The Justice Project - Profile of Injustice

Joseph Amrine

Joseph Amrine had already picked out the music for his funeral by the time the Missouri State Supreme Court narrowly overturned his death sentence. Amrine was charged, convicted and sentenced to death for the murder of fellow inmate Gary “Fox” Barber in 1986 while serving a prison sentence for robbery, burglary and forgery. Inadequately defended and convicted on weak circumstantial evidence and snitch testimony, Amrine was sentenced to death in a 1986 Missouri murder trial. He lost four appeals before the Missouri Supreme Court reversed his conviction in 2003 based on recantations of three inmate snitches and the testimony of a prison guard who saw the murder. Three months after the Court’s decision, a local prosecutor announced that he would not seek a new trial against Amrine based on new DNA tests. After spending 17 years on death row for a crime he did not commit, Joseph
Amrine was finally freed on July 28, 2003.

Throughout his murder trial, the prosecution’s case rested on circumstantial and conflicting evidence. The state failed to link Amrine to the scene through physical evidence. Instead, the state presented three inmates who maintained they saw Amrine stab Barber – all with inconsistent statements in their depositions. The first inmate to come forward, Terry Russell, was himself identified as a suspect by corrections officer John Noble. Six other inmates stated that Amrine was elsewhere playing cards at the time of the killing. Even with a solid alibi and unreliable evidence against him, Amrine was unable to win an acquittal at trial. Amrine’s state-appointed counsel failed to present any mitigating evidence. He never impeached witnesses with prior inconsistent statements. During sentencing, he never objected to false testimony regarding a prior alleged stabbing by Amrine. The jury foreman in the case later admitted that, in spite of all the evidence supporting Amrine’s innocence in depositions, the jury “didn’t have much trouble deciding that Mr. Amrine was guilty” after hearing the actual trial. On October 30, 1986, the jury convicted Amrine of murder and sentenced him to death.

Appeals and Recantations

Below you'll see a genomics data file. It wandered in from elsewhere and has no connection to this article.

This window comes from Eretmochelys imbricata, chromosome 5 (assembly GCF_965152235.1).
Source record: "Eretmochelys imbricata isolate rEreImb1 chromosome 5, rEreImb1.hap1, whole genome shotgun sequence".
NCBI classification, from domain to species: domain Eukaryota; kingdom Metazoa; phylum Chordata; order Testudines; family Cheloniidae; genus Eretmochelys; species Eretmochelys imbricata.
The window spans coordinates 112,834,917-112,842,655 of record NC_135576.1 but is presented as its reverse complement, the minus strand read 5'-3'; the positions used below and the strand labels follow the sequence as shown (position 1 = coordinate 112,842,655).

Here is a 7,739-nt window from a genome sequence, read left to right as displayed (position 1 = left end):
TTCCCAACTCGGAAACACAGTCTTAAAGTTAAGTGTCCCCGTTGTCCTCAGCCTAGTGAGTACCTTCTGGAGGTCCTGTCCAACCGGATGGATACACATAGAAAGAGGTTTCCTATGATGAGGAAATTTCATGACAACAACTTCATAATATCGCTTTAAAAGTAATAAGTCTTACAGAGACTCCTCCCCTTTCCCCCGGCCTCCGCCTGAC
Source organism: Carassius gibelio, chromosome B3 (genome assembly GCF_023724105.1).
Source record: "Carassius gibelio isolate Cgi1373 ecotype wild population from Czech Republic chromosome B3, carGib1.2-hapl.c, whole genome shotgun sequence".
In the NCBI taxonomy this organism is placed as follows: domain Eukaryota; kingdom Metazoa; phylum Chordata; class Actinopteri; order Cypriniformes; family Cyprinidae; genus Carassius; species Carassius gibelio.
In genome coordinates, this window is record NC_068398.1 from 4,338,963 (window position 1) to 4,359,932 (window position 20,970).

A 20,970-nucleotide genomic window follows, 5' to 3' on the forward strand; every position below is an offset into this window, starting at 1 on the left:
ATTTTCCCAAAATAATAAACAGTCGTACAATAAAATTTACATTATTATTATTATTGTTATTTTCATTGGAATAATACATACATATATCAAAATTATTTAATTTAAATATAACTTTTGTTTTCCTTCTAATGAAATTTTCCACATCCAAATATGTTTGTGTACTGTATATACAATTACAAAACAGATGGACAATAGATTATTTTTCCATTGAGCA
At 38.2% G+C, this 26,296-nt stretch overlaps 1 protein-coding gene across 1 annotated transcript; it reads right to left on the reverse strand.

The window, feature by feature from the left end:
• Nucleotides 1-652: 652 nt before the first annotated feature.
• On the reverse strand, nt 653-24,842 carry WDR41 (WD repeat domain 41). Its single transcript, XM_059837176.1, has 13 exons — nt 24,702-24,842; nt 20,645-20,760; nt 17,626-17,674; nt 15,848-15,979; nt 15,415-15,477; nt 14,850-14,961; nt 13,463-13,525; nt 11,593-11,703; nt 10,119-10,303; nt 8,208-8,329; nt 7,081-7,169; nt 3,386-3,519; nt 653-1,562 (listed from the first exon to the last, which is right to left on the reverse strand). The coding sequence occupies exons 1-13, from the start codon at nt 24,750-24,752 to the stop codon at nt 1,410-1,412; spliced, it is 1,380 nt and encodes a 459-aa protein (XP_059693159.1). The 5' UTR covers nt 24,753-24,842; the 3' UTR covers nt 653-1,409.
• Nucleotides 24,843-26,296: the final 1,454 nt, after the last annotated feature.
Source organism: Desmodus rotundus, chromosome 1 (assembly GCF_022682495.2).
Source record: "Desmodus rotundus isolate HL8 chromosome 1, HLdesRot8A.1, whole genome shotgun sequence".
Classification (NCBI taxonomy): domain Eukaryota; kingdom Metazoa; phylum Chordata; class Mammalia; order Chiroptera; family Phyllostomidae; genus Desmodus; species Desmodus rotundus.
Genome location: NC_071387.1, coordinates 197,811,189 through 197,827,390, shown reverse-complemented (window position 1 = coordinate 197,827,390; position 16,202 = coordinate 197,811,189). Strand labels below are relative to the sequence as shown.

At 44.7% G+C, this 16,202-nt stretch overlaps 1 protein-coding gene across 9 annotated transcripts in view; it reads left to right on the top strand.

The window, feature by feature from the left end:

At a post-conviction hearing in 1989, two of Amrine’s three accusers – Terry Russell and Randall Ferguson – recanted their testimony, and the third accuser, Jerry Poe, recanted his in 1997. All three later admitted in letters, videotaped depositions, and signed affidavits that they lied as a result of threats and promises by the authorities or fear of rape and violence from other inmates. At a 1998 federal district court hearing, in fact, Russell admitted he lied to deflect suspicion of the murder away from himself. Even as these recantations became known, Amrine’s four appeals and his application for pardon to Missouri Governor Bob Holden were denied. Before 1997, appeals courts claimed that, even though the other accusers had recanted, Jerry Poe’s testimony still implicated Amrine. After Poe recanted, courts maintained that his retraction could not be relied upon. By 2003, Amrine’s appellate counsel, Sean O’Brien and Kent Gipson, made significant progress in obtaining justice for their client. While his execution date was actively sought by the state, Amrine appealed to the Supreme Court of Missouri. Assistant Attorney General Frank Jung argued that the Supreme Court had no jurisdiction in the case, regardless of the evidence pointing to Amrine’s innocence, because there was no constitutional violation during his first trial. Jung actually urged the court to execute Amrine even if it found him to be innocent. Four of the seven Missouri Supreme Court Justices disagreed and overturned Amrine’s conviction. In their decision, they established “actual innocence” as a Missouri standard in which the Court can reserve the right to overturn sentences upon their “loss of confidence” in a capital case, even if that case contains no technical errors. Judge Richard B. Teitelman wrote the opinion for the majority, noting that Amrine had indeed proven that a “manifest injustice” would occur without habeas relief even though the conviction was the product of an otherwise fair trial: “It is difficult to imagine a more manifestly unjust and unconstitutional result than permitting the execution of an innocent person.” Two months after his conviction was overturned, local prosecutor Bill Tacket filed new murder charges against Amrine. One month later, however, Tacket announced that he would no longer seek a new trial, noting that there was absolutely no evidence to implicate Amrine. Joe Amrine, who spent 26 years in prison – 17 of which were on death row – would have left jail a free man in 1992 had he not been wrongly convicted for Barber’s murder. Just before his sentence was overturned, Amrine had chosen the song “I Feel Like Going Home” for his funeral. “That’s how I felt,” he later said, “like going home.” On July 28, 2003, after spending almost two decades on death row for a crime he did not commit, Joseph Amrine was finally released from prison. From there he made it home – to his family.